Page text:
The goal keeper of Special Olympics Kenya’s Floor Hockey team has kept them on top of their division. But no one knew 16-year-old Lawrence Mwangi, tiny in stature but big in heart, has been achieving on the sports field despite having cataracts.
Growing Into A Champion
He was diagnosed in a Special Olympics Lions Club International Opening Eyes screening at the 2017 World Winter Games in Austria by Adib Jaber, the regional clinical advisor for Special Olympics Middle-East North Africa (MENA) region. Adib has been volunteering with Special Olympics Lebanon for over 14 years.
Lawrence only grew into the champion he is now since joining Special Olympics Kenya. When his mother discovered he had an intellectual disability, she was devastated and could not stop blaming herself. This affected Lawrence, and he did not know if he was good at anything. But through sports he discovered he had athletic talent, focus, and was a team player with a specialty in goal-keeping.
His Surgery is Offered for Free
The great news is that Lawrence can receive free surgery for his condition at the Lions SightFirst Eye Hospital in his nation’s capital, Nairobi. This specialist institution provides high quality clinical services, including education, rehabilitation and rural community outreach and is recognized as the leading and biggest eye hospital in the East Africa region. Special Olympics Kenya and Lions Club International have a strong national partnership.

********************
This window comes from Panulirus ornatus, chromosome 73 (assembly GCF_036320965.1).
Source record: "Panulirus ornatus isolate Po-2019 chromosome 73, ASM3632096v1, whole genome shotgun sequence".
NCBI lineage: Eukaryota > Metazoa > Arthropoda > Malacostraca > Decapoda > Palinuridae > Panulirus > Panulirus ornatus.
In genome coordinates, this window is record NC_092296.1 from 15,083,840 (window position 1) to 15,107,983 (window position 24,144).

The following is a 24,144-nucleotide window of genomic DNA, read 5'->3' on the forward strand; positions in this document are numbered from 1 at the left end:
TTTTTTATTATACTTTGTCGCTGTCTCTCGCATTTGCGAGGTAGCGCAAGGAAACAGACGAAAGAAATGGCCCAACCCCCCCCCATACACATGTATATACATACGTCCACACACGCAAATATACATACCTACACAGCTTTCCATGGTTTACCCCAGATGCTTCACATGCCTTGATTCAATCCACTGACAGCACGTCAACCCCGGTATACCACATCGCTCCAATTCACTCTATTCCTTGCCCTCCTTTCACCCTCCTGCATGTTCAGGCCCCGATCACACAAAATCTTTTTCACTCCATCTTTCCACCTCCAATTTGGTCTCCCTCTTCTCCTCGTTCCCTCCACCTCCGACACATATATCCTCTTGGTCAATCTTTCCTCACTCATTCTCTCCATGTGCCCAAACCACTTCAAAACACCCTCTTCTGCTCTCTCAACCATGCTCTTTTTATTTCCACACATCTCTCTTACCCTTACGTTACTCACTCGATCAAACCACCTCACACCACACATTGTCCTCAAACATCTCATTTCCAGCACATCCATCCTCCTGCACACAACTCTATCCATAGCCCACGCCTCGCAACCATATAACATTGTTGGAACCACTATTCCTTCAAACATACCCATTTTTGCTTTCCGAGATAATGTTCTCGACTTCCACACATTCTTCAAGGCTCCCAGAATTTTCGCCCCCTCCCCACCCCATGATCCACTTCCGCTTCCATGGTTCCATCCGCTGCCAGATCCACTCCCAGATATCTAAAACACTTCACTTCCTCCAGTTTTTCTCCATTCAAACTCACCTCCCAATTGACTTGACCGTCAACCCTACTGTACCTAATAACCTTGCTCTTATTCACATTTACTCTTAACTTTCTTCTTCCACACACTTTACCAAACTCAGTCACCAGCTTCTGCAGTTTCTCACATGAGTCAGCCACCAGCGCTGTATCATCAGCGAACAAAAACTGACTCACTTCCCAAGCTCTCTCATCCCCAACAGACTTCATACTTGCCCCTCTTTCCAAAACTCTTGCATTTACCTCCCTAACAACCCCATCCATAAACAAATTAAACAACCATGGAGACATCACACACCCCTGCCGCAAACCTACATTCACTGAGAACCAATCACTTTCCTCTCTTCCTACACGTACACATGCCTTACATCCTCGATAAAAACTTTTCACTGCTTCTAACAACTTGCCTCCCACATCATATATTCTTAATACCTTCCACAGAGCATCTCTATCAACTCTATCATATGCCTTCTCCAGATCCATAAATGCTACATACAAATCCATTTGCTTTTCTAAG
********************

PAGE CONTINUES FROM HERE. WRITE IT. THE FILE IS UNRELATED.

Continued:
Providing High Quality Eye Care
Since 2001, Special Olympics and Lions Clubs International have been providing high quality eye care for people with intellectual disabilities worldwide. The partnership has since expanded under the banner of ‘Mission Inclusion’, offering inclusive development through service to the global population of people with intellectual disabilities. Though ‘Mission Inclusion’, Lions Club International is becoming the most inclusive service club organization in the world, making eye care available to athletes like Lawrence in Africa and all over the world.